Wednesday, January 1, 2014
After 911 – Keypad 2014 Jan-issue
Translated By Hilary Luk
Click here to Keypad to see the original (P.86) | 中文版
Imagine a development where all the world’s most renowned architects including Norman Foster, Daniel Libeskind, frank Gehry, work together.
Would this be a smashing success or too many chefs in the kitchen?
After near thirteen years, the New York’s One World Trade Center is finally topped out. The redevelopment was colossal in scale large and involved many different buildings. Furthermore, with the many “Starchitects” working in one project, the final outcome was bound to be highly anticipated.
Among the many celebrity architects is Daniel Libeskind, an American Architect of Jewish ancestry who designed the Jewish Museum in Berlin and the City University Run Run Shaw Creative Media Center in Hong Kong. Libeskind beat out other contestant to win the World Trade Center masterplan competition. His design concept was to turn the original twin towers footprint into a memorial. All five of the office buildings were to be located on the northeast side.
Memorial Garden was designed by the young Michael Arad. His concept of “Reflecting Absence” features two thirty-foot deep voids, symbolizing the absence of the fallen Twin Towers. The emptiness profoundly expresses the tragedy of the September 11 attack.
The redevelopment also includes a transportation hub designed by Spanish architect Santiago Calatrava. The inspiration for his design is a “bird in flight.” The building, a trademark Calatrava brand of structural expressionism, features glass-and-steel wings that allow natural sunlight to penetrate down to the sixty-foot deep train platform below.
The most eye-catching among the various structures is One World Trade Center. The 104-story skyscraper is co-designed by Daniel Libeskind and SOM, a leading global architecture firm whose works includes theHong Kong Convention and Exhibition Centre. The iconic tower will soar to 1776 feet, signifying the year when the Declaration of Independence was signed. Originally, the skyscraper was once named “Freedom Tower,” symbolizing America’s resolve to stand up against terrorism. However, the structure was later renamed One World Trade Center for fear of scaring off tenants.
Nevertheless, when you put several Starchitects in the mix, challenges are sure to arise. The first problem was the battle between the two Prima Donnas designing One World Trade Center. Libeskind and SOM could not agree on anything. Their public feud attracted a lot of unwanted media attention. At one point, Libeskind ordered his staff to raid SOM office. They reportedly snatched drawings and took photographs of models over the protest of SOM. The New Yorker Post called it the “Watergate break-in”.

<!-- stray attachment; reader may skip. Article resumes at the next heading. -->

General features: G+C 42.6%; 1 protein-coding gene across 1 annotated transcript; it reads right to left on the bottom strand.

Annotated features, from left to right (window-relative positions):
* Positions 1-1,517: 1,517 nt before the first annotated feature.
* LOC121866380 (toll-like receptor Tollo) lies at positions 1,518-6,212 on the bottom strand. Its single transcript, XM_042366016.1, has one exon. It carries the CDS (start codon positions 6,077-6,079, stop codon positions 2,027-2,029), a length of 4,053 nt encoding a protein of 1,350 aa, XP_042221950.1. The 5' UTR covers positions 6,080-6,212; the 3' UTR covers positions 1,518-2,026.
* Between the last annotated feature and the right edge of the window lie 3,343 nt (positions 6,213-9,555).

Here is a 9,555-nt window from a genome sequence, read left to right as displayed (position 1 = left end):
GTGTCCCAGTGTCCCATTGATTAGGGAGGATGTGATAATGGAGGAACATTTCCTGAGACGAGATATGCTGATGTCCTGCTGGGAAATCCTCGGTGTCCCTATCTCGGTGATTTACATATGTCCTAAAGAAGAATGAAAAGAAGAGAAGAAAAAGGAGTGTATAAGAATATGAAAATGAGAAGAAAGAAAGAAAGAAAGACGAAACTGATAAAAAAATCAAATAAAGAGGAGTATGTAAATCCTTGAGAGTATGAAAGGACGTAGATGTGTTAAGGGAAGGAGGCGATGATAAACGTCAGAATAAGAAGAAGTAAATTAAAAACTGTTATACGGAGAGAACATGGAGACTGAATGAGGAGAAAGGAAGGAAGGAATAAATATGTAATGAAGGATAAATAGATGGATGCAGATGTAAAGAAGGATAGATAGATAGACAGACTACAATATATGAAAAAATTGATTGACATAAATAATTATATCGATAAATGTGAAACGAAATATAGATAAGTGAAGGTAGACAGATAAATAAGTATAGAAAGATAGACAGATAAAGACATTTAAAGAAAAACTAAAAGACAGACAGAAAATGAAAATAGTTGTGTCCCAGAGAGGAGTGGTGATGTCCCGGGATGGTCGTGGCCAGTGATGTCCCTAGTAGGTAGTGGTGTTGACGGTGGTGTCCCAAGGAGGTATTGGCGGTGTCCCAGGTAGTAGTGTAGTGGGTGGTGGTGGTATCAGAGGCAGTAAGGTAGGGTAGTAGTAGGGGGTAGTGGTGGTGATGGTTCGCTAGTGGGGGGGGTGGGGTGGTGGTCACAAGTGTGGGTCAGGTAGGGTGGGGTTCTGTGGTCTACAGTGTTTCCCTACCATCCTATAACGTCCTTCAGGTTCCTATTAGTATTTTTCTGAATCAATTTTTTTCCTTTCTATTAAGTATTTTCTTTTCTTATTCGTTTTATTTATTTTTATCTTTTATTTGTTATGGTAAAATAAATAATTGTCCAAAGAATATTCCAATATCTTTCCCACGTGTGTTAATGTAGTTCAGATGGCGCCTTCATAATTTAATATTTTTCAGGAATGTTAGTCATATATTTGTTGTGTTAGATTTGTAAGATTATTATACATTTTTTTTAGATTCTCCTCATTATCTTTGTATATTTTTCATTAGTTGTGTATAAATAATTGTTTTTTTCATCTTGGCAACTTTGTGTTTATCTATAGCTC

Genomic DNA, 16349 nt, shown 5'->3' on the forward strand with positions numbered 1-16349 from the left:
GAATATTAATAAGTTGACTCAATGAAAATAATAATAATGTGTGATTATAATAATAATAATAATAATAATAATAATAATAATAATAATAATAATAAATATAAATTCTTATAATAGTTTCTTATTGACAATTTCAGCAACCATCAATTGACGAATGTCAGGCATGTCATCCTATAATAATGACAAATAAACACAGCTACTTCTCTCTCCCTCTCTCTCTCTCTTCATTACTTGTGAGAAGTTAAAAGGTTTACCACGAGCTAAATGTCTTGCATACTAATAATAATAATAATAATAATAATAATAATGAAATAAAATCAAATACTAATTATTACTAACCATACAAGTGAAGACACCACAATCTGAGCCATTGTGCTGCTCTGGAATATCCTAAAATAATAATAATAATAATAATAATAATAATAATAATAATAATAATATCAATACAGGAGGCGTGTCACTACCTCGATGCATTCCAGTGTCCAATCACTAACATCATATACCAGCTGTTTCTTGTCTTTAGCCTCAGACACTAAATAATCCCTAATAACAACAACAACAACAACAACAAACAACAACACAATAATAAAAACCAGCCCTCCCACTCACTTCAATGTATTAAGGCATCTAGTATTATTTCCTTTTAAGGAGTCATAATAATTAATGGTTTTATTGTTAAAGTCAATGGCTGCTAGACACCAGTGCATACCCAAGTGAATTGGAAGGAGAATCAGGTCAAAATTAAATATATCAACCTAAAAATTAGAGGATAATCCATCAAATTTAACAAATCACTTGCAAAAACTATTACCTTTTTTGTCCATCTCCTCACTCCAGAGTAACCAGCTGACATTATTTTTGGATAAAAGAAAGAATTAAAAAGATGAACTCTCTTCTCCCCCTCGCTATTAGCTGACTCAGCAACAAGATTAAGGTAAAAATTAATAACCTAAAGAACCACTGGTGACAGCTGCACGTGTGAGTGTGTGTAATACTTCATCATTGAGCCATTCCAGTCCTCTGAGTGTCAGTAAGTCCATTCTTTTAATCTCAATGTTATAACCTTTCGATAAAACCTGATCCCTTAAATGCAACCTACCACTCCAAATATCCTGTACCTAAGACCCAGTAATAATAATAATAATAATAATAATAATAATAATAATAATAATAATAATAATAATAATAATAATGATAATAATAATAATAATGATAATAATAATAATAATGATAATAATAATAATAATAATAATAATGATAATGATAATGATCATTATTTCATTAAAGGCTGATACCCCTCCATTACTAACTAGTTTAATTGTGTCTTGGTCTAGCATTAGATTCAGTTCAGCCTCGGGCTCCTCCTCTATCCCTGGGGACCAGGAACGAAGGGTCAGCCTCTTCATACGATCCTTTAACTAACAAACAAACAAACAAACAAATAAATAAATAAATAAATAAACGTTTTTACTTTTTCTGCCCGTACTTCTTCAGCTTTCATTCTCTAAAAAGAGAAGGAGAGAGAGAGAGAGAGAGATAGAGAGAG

The odd couple came to an agreement in 2003 and construction was finally able to begin. Then, the New York Police Department suddenly issued a report citing that the new design failed to comply with the anti-terrorism security standard, thereby sending the design team back to drawing board. Even the ceremonial cornerstone laid by the New York State Governor George Pataki had to be quietly removed from the site.
The final design of One World Trade Center is the building we see today, a modern reinterpretation of an obelisk. Problem is, this kind of symmetrical building is suited to be placed on a common axis which is absent from the original master plan. With the tower located in the northeast corner, the new building form is now somewhat incompatible with the rest of the elements of the overall site.
The other four office buildings have their own unique styles but they do not seem to communicate with each other. The lack of dialogue among them makes them, at best, a cluster of interesting buildings which happen to be next to each other.
Calatrava-designed transportation hub has a unique yet elegant bird-like form. However, its proverbial wings are clipped by being squeezed between two skyscrapers. This results in the structure looking like a caged bird.
While each individual building is convincing in its own right, there is a lack of coherence among them. Several disconnected structures are now lined up next to one another, making the overall project look more like a World Expo of Architecture. This lack of unity can only be put down to a poorly-coordinated plan.
The World Trade Center redevelopment has been a mission impossible from the start. The project has to fulfill many purposes. It needs to demonstrate New York’s resilience in the face of terrorism, without making itself an open target. It needs to commemorate the tragedy of September 11, while restoring the area status as a financial nerve center and reconstructing the world’s most famous skyline. Not only does it need to revitalize lower Manhattan, it also needs to be a commercial success. With so much baggage to carry, it is not surprising that thirteen years after the attack, the project is still not completed. No doubt criticism and maintenance headache will continue to beset the World Trade Center site in year to come.